Teenage pregnancy in Uganda
I’M VISITING LONDON TO SPEAK TO DECISION MAKERS
In July the UK Government will be hosting a global summit where worldwide policymakers and advocates will be meeting to discuss global access to family planning.
In 2012 the world came together to promise that family planning services would reach 24 million more women by 2020. But we’re off track to meet that target, and that’s not right.
I’m coming to London to speak about this important issue at the Family Planning Summit. Having access to contraceptives and sexual health services should be a universal right not a lottery. Sign our petition asking the Secretary of State for International Development to step up commitment to improve global access to sexual health services and information for girls around the world.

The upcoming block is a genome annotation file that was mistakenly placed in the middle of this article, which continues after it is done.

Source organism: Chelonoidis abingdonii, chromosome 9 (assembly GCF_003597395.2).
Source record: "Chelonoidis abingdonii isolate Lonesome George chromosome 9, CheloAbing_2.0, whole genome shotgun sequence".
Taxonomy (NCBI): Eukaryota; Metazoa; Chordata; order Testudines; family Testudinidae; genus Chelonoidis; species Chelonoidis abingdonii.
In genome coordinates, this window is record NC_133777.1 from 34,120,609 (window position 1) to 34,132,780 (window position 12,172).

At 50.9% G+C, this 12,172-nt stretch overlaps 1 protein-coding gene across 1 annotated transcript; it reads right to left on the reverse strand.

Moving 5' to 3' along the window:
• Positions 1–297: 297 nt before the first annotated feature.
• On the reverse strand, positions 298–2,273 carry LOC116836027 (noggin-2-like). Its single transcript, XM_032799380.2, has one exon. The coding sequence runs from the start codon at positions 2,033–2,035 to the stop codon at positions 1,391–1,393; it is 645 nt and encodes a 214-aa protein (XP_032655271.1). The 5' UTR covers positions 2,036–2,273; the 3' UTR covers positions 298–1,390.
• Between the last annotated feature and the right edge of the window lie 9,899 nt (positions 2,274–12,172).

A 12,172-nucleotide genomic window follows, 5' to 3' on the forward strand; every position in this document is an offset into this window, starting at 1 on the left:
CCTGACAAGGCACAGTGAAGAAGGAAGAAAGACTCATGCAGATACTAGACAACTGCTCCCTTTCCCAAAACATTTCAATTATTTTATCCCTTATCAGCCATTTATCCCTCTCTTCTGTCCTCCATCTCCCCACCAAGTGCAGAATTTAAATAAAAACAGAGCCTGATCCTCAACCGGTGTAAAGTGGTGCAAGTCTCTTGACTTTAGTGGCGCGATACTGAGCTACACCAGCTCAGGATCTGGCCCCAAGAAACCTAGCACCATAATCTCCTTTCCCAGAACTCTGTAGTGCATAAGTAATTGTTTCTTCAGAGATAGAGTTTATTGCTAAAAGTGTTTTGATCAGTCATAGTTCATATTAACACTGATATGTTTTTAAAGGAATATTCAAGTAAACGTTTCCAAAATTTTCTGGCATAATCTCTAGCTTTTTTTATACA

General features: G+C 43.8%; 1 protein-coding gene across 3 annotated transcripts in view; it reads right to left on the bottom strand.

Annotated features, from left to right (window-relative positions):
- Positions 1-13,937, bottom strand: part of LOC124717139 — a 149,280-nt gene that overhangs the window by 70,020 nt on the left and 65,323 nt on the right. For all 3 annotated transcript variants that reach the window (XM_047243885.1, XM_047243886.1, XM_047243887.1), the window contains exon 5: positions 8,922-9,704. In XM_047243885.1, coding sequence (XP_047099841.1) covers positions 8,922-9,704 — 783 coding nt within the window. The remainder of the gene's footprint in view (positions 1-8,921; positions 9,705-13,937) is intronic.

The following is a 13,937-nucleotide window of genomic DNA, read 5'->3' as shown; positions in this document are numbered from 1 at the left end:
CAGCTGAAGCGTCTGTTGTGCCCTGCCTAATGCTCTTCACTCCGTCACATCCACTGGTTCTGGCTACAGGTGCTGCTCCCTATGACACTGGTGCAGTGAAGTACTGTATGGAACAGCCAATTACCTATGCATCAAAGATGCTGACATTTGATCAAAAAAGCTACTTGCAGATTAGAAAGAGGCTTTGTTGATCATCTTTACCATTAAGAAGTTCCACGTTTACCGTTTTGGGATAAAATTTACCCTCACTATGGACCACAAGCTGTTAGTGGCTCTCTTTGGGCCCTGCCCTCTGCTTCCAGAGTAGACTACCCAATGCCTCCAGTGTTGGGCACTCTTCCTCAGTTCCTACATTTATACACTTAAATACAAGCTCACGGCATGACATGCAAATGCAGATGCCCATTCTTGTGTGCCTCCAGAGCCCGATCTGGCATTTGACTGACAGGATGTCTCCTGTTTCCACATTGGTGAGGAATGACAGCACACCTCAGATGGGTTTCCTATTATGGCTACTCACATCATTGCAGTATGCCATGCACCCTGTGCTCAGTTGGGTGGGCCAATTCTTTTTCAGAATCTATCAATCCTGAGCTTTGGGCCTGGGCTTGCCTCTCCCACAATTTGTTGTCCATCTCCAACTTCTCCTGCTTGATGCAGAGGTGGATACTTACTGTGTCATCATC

If a woman is not informed, she’s not empowered
People used to say those girls got pregnant because they associated themselves with girls who were bad and they had bad manners. I was told they were a bad omen. But that’s not true.
Discover why Sophie is bravely campaigning for girls to improve sexual health education and services in Uganda so girls have control over their bodies and future.
I didn't have the knowledge to have safe sex
"My name is Annet and I was 16 when I had my baby. I was forced to get a boyfriend who promised me to pay the school fees and give me my basic needs.
"I would have liked to get the knowledge about contraceptives and negotiating for safe sex. Then I wouldn’t have got pregnant.
"After I had my baby I wanted to go back to school but I didn’t have any money to pay for child care.
"Now I advocate for young girls to keep them at school and achieve their dreams."
Young people in solidarity
From Liberia to Malawi to the UK, young people show their solidarity for our campaign to give girls better access to sexual health services in Uganda.